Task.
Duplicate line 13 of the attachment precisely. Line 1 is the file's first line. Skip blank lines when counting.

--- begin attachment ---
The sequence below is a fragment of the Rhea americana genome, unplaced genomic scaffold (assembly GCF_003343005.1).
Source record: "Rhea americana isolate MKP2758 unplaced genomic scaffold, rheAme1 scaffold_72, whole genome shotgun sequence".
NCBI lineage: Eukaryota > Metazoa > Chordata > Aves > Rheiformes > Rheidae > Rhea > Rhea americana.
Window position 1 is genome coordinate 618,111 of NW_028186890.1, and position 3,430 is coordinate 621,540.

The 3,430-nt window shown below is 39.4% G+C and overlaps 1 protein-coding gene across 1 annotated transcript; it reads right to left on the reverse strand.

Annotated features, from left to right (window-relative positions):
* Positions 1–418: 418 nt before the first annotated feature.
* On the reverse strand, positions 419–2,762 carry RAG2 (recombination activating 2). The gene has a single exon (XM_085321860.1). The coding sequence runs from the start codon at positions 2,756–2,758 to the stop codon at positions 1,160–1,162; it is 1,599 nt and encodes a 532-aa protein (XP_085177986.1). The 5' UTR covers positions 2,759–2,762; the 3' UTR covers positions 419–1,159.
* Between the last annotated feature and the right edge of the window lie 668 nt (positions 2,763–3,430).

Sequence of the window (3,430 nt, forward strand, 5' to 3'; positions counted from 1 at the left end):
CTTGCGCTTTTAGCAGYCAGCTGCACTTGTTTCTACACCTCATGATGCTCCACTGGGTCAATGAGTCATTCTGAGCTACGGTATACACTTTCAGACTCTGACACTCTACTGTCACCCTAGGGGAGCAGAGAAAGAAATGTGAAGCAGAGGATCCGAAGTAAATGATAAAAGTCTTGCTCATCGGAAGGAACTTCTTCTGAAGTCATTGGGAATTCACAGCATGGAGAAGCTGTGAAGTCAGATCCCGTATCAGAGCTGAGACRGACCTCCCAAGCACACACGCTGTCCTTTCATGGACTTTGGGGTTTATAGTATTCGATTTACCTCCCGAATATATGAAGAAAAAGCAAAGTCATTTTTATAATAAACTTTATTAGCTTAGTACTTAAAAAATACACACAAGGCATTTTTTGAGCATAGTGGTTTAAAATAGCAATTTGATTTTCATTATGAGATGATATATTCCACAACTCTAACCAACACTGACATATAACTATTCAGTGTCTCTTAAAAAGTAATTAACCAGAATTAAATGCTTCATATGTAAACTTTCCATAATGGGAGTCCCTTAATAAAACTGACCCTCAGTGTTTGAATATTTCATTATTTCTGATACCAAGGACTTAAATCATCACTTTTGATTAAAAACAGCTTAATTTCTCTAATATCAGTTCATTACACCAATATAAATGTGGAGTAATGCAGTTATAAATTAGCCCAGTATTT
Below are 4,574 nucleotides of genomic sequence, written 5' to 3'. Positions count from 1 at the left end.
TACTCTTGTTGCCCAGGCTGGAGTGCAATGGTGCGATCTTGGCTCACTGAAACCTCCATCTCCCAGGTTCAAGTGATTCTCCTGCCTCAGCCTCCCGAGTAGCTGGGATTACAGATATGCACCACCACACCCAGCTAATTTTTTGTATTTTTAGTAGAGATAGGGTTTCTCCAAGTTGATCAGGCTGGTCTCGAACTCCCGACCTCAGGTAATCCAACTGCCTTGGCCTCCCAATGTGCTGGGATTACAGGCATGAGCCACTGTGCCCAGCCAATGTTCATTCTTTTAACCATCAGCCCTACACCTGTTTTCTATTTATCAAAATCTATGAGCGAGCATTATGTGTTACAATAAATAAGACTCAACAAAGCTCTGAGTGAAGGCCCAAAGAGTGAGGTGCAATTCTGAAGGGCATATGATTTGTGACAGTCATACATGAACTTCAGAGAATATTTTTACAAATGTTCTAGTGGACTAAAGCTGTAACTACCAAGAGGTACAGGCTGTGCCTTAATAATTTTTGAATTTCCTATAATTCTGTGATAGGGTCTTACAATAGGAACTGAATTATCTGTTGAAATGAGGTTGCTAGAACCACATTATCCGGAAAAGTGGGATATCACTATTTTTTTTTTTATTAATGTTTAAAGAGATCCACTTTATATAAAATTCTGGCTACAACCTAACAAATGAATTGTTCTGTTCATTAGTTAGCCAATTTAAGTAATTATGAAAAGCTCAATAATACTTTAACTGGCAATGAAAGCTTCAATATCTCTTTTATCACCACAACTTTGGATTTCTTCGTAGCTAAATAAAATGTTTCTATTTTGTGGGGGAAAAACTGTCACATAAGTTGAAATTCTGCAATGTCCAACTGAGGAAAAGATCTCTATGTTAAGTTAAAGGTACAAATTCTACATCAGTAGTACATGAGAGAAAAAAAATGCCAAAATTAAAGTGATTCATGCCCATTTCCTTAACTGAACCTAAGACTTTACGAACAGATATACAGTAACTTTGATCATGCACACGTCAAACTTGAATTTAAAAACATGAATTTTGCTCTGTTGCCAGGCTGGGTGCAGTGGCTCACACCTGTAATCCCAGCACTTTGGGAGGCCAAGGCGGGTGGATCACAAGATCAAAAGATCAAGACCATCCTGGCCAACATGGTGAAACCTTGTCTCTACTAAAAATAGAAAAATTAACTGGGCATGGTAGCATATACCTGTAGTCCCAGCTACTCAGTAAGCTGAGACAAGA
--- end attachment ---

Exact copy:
TACTCTTGTTGCCCAGGCTGGAGTGCAATGGTGCGATCTTGGCTCACTGAAACCTCCATCTCCCAGGTTCAAGTGATTCTCCTGCCTCAGCCTCCCGAGTAGCTGGGATTACAGATATGCACCACCACACCCAGCTAATTTTTTGTATTTTTAGTAGAGATAGGGTTTCTCCAAGTTGATCAGGCTGGTCTCGAACTCCCGACCTCAGGTAATCCAACTGCCTTGGCCTCCCAATGTGCTGGGATTACAGGCATGAGCCACTGTGCCCAGCCAATGTTCATTCTTTTAACCATCAGCCCTACACCTGTTTTCTATTTATCAAAATCTATGAGCGAGCATTATGTGTTACAATAAATAAGACTCAACAAAGCTCTGAGTGAAGGCCCAAAGAGTGAGGTGCAATTCTGAAGGGCATATGATTTGTGACAGTCATACATGAACTTCAGAGAATATTTTTACAAATGTTCTAGTGGACTAAAGCTGTAACTACCAAGAGGTACAGGCTGTGCCTTAATAATTTTTGAATTTCCTATAATTCTGTGATAGGGTCTTACAATAGGAACTGAATTATCTGTTGAAATGAGGTTGCTAGAACCACATTATCCGGAAAAGTGGGATATCACTATTTTTTTTTTTATTAATGTTTAAAGAGATCCACTTTATATAAAATTCTGGCTACAACCTAACAAATGAATTGTTCTGTTCATTAGTTAGCCAATTTAAGTAATTATGAAAAGCTCAATAATACTTTAACTGGCAATGAAAGCTTCAATATCTCTTTTATCACCACAACTTTGGATTTCTTCGTAGCTAAATAAAATGTTTCTATTTTGTGGGGGAAAAACTGTCACATAAGTTGAAATTCTGCAATGTCCAACTGAGGAAAAGATCTCTATGTTAAGTTAAAGGTACAAATTCTACATCAGTAGTACATGAGAGAAAAAAAATGCCAAAATTAAAGTGATTCATGCCCATTTCCTTAACTGAACCTAAGACTTTACGAACAGATATACAGTAACTTTGATCATGCACACGTCAAACTTGAATTTAAAAACATGAATTTTGCTCTGTTGCCAGGCTGGGTGCAGTGGCTCACACCTGTAATCCCAGCACTTTGGGAGGCCAAGGCGGGTGGATCACAAGATCAAAAGATCAAGACCATCCTGGCCAACATGGTGAAACCTTGTCTCTACTAAAAATAGAAAAATTAACTGGGCATGGTAGCATATACCTGTAGTCCCAGCTACTCAGTAAGCTGAGACAAGA